NSCs and mesenchymal stem cells (MSCs) have been shown to have an exceptional migratory ability within brain’s parenchyma and possess a notable inherent tumor tropism.  Thus, several cell-based therapy (CBT) studies and clinical models of malignant tumors have incorporated autonomous tracking of tumor cells by employing NSCs and MSCs to deliver multiple therapeutic genes to specific tumor loci. This target specific drug-delivery model has NSCs or MSCs transduced to express one pro-drug-activating enzyme, which catalyzes the conversion of a particular pro-drug into an active toxic agent, which results in the localization of the chemotherapeutics specifically at the tumor sites.  In addition to its ability to deliver effective cytotoxic damage to the tumor without causing damage to the healthy surrounding tissue, the resulting bystander effect of this system causes cell death not only to the drug-delivery-vehicle cells, but also to the surrounding glioma cells. Although a number of different enzyme/prodrug systems have been utilized in relevant studies, HSV-thymidine kinase (HSV-tk)/ deoxyguanosine analog ganciclovir (GCV) has been the most commonly tested in animal and in vitro models. HSV-tk phosphorylates GCV and produces deoxyguanosine triphosphate which is a polymerase-I inhibitor and DNA chain terminator; cell death occurs upon incorporation of the nucleotide analog within DNA chains.

In recent study published in the journal of Molecular Therapy, Blanco’s group report their findings regarding the interaction between human MSCs (hMSCs) and gliomas and the underlying mechanism for the effectiveness of hAMSC based therapy in GBMs.  In their previous work Blanco’s group showed that the administration of hAMSCs expressing HSV thymidine kinase in glioma tumors significantly promotes tumor growth, whereas induction of cytotoxicity by administration of the prodrug GCV demonstrated a significant antitumor response.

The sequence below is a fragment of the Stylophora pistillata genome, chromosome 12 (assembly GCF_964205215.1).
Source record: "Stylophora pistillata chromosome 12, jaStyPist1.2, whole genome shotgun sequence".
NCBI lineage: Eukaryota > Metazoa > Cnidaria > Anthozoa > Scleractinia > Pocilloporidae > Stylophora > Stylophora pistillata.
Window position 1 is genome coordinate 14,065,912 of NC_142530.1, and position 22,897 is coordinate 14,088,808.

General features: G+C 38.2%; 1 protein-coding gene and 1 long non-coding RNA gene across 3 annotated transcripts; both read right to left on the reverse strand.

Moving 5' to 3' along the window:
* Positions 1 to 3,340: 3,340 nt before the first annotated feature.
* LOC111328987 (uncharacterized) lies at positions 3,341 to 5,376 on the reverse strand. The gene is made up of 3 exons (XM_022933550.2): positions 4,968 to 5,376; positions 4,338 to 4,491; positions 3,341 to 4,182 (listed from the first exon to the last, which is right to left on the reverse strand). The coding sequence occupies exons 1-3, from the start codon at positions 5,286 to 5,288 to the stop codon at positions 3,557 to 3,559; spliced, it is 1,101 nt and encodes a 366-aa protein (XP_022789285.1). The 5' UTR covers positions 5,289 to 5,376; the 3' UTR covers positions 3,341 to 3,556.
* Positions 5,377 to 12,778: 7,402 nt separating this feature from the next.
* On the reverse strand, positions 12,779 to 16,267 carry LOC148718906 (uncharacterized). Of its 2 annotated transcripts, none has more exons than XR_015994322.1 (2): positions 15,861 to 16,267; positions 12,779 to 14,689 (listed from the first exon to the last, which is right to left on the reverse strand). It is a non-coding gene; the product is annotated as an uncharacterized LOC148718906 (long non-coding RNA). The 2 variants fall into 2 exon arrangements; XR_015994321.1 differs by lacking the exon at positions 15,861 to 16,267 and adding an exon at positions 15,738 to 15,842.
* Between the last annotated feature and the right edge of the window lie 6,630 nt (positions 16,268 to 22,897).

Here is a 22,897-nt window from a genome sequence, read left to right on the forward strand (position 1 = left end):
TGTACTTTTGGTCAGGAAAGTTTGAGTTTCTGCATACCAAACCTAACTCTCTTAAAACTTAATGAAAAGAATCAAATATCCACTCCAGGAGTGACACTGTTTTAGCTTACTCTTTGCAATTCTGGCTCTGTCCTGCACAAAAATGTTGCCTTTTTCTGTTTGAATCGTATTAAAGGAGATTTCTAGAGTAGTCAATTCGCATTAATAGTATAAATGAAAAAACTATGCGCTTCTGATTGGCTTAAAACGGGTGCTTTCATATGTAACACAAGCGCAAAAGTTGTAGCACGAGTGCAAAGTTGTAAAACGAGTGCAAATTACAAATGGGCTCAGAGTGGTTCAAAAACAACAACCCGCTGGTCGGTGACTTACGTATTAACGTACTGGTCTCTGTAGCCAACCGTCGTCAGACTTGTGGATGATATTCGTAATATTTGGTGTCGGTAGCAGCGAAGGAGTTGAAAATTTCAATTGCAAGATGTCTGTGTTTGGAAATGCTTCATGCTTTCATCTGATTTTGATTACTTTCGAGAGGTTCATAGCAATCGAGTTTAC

According to this new study, hMSCs differentiate to endothelial lineage (supported by the expression of CD31 marker) within tumors, and integrate in the tumor vascular system where they adopt an endothelial phenotype. Further, Blanco proposed the notion of hMSCs’ ability to home to privileged vascular structures where GSCs also reside, is the underlying characteristic that leads to the effectiveness of cytotoxic hMSCs in regulating the bystander killing of tumor cells.

Although Blanco’s study provides invaluable insights into the GSCs’ niche and its role in malignant brain tumor CBT, hMSCs’ tumor growth promotion is a quality, which makes these cells less than ideal for utilization in human clinical trials in the near future. Future studies on this mechanism using primary patient tumor cells rather than the U87 glioma cell line and human NSCs are needed to further confirm these observations.

Further reading:

Juli R. Bagó, Maria Alieva, Carolina Soler, Núria Rubio, Jerónimo Blanco. Endothelial differentiation of adipose tissue-derived mesenchymal stromal cells in glioma tumors: implications for cell based therapy. Molecular Therapy.